Zoe Cina-Sklar, part­ner­ships man­ag­er for the Sun­rise Move­ment, says that in addi­tion to encour­ag­ing mem­bers to show sup­port for the UAW strike, the orga­ni­za­tion is also col­lab­o­rat­ing with SEIU 32BJ on cam­paign­ing for the Green New Deal. SEIU and the Asso­ci­a­tion of Flight Atten­dants-CWA were ear­ly sup­port­ers of the Green New Deal, and lat­er Unit­ed Elec­tri­cal, Radio, and Machine Work­ers of Amer­i­ca became the first indus­tri­al union in the U.S. to endorse the resolution. 

Oth­ers who have been involved in the fight for a just tran­si­tion for many years are encour­aged to see so many young peo­ple advo­cat­ing for labor and envi­ron­men­tal rights. Ros­alin­da Guillen, a long­time leader in the rur­al jus­tice and farm­work­er labor move­ments with Com­mu­ni­ty to Com­mu­ni­ty (C2C), an anti-cap­i­tal­ist, anti-colo­nial fem­i­nist orga­ni­za­tion focus­ing on food jus­tice in Wash­ing­ton state, says she’s real­ly excit­ed that young peo­ple are get­ting involved and push­ing [against cli­mate change]. There’s a lot of lack of edu­ca­tion in the schools for youth about the sys­tems that are dri­ving the cli­mate cri­sis,” but young peo­ple are begin­ning to learn about the caus­es of cli­mate change.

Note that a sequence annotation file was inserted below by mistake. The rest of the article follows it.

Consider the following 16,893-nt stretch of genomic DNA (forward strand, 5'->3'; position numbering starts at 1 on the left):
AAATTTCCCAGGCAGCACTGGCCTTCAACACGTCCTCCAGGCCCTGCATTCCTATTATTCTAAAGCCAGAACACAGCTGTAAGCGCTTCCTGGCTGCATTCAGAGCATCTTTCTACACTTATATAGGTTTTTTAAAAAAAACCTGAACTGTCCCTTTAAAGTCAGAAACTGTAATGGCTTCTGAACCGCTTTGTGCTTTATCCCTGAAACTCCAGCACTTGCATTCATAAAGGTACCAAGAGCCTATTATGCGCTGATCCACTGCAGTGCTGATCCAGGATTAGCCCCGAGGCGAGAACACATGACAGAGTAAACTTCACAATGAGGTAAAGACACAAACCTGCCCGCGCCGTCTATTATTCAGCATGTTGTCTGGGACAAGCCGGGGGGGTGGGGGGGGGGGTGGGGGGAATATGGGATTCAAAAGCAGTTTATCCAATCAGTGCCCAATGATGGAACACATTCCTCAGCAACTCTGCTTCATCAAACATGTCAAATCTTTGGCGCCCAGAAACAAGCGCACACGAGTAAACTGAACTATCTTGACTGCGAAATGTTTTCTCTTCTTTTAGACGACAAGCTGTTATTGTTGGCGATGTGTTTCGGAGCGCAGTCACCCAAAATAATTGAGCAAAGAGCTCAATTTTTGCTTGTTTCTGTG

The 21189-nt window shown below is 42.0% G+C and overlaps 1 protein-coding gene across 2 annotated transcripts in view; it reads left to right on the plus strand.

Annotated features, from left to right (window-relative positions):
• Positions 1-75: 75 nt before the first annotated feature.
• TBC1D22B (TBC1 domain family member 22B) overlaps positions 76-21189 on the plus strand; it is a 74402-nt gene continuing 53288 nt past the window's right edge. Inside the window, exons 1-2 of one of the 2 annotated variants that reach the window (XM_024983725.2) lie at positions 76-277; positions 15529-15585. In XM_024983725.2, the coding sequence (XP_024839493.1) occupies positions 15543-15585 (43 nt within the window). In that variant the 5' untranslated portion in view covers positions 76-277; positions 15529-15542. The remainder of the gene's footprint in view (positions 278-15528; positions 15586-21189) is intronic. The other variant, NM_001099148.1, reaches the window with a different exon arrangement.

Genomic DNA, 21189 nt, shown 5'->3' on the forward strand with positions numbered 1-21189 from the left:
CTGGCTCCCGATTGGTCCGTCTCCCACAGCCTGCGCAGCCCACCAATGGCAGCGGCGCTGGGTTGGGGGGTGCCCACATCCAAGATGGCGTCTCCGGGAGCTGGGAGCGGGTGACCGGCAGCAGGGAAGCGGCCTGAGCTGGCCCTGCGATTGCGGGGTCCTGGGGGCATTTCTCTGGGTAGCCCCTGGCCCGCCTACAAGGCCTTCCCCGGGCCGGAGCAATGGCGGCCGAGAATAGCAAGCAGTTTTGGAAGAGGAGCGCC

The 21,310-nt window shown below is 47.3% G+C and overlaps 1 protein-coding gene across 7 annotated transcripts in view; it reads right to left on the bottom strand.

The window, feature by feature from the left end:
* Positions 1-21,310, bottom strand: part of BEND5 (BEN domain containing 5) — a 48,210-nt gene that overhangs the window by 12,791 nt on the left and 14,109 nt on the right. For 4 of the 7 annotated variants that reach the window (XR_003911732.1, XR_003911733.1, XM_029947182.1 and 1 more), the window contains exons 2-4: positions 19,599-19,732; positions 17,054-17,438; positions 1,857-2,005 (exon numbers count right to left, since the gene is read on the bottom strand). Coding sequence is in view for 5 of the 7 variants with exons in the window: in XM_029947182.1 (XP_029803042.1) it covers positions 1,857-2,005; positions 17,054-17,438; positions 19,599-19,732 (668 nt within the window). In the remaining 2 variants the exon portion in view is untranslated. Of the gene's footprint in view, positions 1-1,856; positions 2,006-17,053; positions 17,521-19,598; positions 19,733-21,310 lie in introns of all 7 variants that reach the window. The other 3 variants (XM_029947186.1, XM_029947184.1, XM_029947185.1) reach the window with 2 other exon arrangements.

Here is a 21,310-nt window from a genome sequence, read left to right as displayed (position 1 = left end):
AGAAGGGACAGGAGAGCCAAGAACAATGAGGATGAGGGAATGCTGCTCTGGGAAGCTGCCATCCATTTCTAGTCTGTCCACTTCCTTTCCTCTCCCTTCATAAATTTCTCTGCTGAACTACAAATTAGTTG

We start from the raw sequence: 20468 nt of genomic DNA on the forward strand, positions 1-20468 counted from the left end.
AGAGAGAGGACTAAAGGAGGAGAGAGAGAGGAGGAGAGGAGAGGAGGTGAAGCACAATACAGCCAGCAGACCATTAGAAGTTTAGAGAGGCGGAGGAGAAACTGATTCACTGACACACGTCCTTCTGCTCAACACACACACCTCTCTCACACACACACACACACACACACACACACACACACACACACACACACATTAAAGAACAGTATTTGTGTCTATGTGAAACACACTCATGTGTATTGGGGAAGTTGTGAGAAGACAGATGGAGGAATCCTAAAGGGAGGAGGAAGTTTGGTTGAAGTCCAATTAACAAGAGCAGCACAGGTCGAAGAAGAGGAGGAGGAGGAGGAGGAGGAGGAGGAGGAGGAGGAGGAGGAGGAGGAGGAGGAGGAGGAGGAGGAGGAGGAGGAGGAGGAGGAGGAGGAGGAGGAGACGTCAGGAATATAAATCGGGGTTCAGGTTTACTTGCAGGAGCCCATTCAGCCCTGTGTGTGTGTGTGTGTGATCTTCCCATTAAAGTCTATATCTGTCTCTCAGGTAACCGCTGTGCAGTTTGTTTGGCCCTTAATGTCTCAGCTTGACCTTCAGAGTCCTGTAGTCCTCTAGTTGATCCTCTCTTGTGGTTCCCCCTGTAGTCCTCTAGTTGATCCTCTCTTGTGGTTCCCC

C2C, a mem­ber orga­ni­za­tion of the Cli­mate Jus­tice Alliance, works close­ly with a farm­work­ers union called Famil­ia Uni­da por La Jus­ti­cia, which edu­cates and orga­nizes its mem­bers around what a Just Tran­si­tion could be from a farm­work­er per­spec­tive,” Guillen says. She adds, Some of the mem­bers of the union and oth­er unions are lead­ing the way to a just tran­si­tion by sup­port­ing farm­work­ers in own­ing their own farms and hav­ing work­er-owned coop­er­a­tives that are pro­duc­ing agri­cul­tur­al prod­ucts in the way that we believe they should be pro­duced,” which is to say sus­tain­ably and envi­ron­men­tal­ly friendly.